Soil nailing is a construction remedial measure to treat unstable natural soil slopes or as a construction technique that allows the safe over-steepening of new or existing soil slopes.
It consists of installing closely spaced bars into a slope or excavation as construction proceeds from top down.
It is an effective and economical method of constructing retaining wall for excavation support, support of hill cuts, bridge abutments and high ways. This process is effective in cohesive soil, broken rock, shale or fixed face conditions.
Soil nailing evolved from the New Austrian tunnelling method, which is a system for underground excavations in rock. This method consists of passive steel reinforcement in the rock followed by the application of reinforced shotcrete. This concept of combining passive steel reinforcement and shotcrete has also been applied to the stabilization of rock slopes since the early 1960s.
The United States first used soil nailing in 1976 for the support of a 13.7 m deep foundation excavation in dense silty sands.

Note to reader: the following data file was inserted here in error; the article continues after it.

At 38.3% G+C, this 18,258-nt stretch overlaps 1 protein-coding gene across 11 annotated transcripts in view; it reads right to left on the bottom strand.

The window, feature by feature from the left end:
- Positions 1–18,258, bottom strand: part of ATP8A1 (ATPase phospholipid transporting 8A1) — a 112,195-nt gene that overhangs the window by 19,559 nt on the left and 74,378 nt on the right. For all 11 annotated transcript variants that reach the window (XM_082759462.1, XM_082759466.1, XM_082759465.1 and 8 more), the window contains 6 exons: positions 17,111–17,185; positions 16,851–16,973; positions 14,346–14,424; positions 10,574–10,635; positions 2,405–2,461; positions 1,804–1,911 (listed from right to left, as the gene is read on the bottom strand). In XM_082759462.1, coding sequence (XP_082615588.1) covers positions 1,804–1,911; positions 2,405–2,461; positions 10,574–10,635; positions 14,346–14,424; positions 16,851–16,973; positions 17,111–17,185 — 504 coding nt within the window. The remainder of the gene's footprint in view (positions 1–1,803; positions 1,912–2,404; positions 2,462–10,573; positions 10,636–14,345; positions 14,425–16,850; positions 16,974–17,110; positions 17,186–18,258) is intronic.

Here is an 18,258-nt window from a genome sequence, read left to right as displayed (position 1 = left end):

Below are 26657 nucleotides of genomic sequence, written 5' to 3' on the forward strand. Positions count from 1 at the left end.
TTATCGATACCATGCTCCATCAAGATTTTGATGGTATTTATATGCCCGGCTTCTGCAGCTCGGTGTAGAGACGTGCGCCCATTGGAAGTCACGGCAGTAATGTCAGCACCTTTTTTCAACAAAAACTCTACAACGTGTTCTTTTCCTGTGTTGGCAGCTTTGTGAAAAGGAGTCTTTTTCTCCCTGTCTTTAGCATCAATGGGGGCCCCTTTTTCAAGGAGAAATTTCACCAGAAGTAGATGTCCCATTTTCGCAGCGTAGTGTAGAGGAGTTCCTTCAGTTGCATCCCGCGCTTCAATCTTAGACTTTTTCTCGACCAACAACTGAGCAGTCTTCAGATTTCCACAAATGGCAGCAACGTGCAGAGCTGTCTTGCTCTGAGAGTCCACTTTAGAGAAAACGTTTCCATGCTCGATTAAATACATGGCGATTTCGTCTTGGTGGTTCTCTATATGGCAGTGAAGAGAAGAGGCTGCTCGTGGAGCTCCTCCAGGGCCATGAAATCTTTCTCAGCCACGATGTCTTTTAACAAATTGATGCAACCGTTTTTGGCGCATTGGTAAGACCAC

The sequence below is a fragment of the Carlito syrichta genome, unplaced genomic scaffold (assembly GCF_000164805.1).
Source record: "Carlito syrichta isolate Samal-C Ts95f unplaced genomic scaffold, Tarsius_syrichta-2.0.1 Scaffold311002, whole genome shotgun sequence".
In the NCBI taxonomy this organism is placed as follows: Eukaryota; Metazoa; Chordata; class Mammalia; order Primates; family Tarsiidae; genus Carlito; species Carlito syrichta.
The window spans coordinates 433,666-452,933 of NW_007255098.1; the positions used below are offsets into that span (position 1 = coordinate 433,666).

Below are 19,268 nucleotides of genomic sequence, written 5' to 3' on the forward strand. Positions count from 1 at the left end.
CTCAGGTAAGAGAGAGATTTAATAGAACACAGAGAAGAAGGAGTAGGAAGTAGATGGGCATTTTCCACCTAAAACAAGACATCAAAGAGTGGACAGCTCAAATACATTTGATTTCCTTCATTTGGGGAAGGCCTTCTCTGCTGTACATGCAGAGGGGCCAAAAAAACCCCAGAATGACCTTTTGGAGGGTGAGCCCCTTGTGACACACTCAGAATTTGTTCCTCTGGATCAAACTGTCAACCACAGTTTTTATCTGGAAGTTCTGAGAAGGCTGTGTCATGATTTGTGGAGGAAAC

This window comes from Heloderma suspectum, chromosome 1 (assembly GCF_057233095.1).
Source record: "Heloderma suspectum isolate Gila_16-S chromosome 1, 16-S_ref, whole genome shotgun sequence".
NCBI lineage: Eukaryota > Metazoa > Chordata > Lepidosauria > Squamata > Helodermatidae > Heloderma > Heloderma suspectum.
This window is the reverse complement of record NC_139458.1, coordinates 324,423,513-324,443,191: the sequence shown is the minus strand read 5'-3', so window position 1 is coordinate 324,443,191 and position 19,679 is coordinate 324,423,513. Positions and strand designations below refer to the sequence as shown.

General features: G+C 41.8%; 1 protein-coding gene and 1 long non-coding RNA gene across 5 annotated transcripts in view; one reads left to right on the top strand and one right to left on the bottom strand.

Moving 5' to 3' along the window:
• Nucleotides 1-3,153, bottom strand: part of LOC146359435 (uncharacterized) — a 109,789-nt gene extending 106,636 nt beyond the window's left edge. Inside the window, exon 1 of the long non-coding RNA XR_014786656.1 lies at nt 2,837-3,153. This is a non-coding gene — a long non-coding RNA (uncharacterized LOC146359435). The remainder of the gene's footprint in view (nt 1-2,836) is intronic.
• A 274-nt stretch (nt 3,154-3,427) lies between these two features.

The first application of soil nailing was implemented in 1972 for a railroad widening project near Versailles, France.
Stabilization of railroad and highway cut slopes
Excavation retaining structures in urban areas for high-rise building and underground facilities
Tunnel portals in steep and unstable stratified slopes
The stabilizing of existing over-steep embankments.
Soil Nailing through existing concrete or masonry structures such as failing retaining walls and bridge abutments to provide long term stability without demolition and rebuild costs.
Temporary support can be provided to excavations without the need for bulky and intrusive scaffold type temporary works solutions.